Dinesh Manhotra& Sumit Hakhoo
Tribune News Service
Jammu, May 12
Though administrative loopholes and greed have been the major reasons for vandalism of forests in Jammu and Kashmir for decades, the onset of insurgency in 1989-90 speeded up illegal felling of trees. Timber smuggling turned into an occupation for many, benefiting both militant groups and counterinsurgents.
Till the late 1980s, influential families close to the National Conference, including the Burzas, Shahdads, Bakshis, Khans of Anantnag, Wanis of Doda and Sarafs and Trehans, had exclusive rights over the timber trade under the lease granted to them in the early 1950s, but the breakdown of the administrative system in 1989-90 following the eruption of militancy left forests open to reckless cutting.
Militant groups and government-backed counterinsurgents — Ikhwanis — were directly involved in felling of trees, which helped them fund their activities in the Kashmir valley.
Visible destruction of forests was seen in the erstwhile Doda district, where thousands of hectares of mountains, having a finest deodar cover, were decimated. The plunder continues to this day.
“Smugglers associated themselves with militants and government-backed counterinsurgents. The spoils were shared as donations for terror groups and counterinsurgents alike. It has now become an organised network with wide political contacts, making it difficult to break,” said a senior Forest Department official on condition of anonymity.
Despite J&K having democratically elected government since 1996, nothing much has changed. The announcement of strict measures against the timber mafia by the successive governments has failed to curb the illegal timber trade.
“Vast stretches of forests have vanished over the years in Rajouri, Poonch, Doda and the Kandi belt. Villagers living around Mughal Road have turned forests into maize fields. As per an estimate, 1.50 lakh trees, mostly in erstwhile Doda district, were felled in the 1990s,” said Hari Krishan, a retired forester.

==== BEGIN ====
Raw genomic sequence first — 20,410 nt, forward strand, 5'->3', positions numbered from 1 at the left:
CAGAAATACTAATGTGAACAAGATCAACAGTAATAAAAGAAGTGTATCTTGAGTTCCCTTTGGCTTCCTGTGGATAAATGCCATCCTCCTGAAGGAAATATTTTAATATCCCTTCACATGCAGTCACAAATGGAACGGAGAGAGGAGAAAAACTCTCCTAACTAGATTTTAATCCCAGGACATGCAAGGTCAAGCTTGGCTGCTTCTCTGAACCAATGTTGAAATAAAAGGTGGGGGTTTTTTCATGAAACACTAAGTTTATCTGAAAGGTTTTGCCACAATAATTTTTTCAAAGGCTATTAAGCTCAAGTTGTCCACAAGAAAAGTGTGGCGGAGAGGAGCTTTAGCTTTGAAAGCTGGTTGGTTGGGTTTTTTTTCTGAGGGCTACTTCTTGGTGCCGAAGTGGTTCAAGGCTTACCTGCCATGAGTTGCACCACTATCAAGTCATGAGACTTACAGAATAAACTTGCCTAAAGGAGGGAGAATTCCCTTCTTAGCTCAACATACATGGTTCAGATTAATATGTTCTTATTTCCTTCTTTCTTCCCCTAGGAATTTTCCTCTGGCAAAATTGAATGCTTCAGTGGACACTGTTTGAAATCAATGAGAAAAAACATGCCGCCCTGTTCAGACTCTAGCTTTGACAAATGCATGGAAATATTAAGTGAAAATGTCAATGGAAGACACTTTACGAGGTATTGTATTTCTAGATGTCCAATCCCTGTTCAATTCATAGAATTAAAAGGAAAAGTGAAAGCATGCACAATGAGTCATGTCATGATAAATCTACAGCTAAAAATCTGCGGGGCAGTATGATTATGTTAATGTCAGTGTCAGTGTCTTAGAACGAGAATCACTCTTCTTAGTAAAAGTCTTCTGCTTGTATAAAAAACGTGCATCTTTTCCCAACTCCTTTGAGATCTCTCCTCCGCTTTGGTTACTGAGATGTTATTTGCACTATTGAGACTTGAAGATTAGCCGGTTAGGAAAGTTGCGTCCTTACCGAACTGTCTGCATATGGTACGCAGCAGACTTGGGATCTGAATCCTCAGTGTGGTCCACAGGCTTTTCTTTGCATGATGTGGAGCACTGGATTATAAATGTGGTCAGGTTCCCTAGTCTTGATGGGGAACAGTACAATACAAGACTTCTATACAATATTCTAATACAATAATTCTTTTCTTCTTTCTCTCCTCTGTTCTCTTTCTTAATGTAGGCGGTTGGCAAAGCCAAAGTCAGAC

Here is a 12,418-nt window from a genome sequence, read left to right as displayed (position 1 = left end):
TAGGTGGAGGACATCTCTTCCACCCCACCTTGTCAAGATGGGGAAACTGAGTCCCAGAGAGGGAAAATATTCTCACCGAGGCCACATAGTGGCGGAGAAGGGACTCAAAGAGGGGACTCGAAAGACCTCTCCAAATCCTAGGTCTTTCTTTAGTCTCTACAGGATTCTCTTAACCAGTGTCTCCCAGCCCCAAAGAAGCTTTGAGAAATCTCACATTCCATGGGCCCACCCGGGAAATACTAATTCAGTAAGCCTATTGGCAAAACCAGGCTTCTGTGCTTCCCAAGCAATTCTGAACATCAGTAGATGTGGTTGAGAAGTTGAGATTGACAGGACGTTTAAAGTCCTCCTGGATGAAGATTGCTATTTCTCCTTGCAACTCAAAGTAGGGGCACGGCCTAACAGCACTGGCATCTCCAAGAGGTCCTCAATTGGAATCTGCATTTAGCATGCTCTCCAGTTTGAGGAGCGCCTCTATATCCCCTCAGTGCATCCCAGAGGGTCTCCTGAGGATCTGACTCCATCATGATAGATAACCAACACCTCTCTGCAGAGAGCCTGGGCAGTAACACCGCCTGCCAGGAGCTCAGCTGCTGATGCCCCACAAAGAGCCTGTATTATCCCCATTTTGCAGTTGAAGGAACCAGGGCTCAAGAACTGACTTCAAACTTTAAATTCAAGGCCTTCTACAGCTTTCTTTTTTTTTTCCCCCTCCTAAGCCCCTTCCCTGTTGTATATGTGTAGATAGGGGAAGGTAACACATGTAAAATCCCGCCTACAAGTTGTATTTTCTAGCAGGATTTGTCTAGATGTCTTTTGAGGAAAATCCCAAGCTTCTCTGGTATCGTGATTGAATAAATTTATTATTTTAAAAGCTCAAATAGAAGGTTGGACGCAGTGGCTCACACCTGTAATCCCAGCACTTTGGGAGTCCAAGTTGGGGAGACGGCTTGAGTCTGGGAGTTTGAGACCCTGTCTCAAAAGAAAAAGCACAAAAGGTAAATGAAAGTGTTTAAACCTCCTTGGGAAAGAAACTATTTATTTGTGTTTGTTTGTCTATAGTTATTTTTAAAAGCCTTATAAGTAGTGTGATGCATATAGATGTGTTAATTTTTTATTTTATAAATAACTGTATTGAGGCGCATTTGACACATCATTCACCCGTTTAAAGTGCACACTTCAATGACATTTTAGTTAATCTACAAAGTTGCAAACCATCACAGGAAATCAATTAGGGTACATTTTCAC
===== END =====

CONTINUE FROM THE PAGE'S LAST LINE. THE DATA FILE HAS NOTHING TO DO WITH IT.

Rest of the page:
This can be substantiated by figures provided by the government. Going by the government data, between 2013 and 2016, 1,22,482 cubic feet of timber was seized by law enforcement agencies.
A total of 4,872 cases are registered against the timber mafia in the Jammu region, while 945 cases are registered against with the police in the Valley.
Sources say that though the presence of security forces has brought down illegal felling in Kashmir to some extent, green patches are open to the timber mafia in the Jammu region.
Minister of State for Forests and Ecology Zahoor Ahmed Mir said there has been a lot of destruction of forests in the past around 40 years. The minister said long-term policies were being followed to curb the menace. “Eight persons have been detained under the Public Safety Act for illegal timber trade in the past three years. The government has submitted 37 dossiers to the District Magistrates. This is a long fight against unscrupulous elements,” Zahoor said.
Militancy has also kept Forest Department officials away from dense forests.
Timber smuggling has become a source of employment for thousands of unemployed persons as militancy has affected the economy in the Valley, forcing people to turn to forests and cut down trees to earn livelihood and earn quick bucks.
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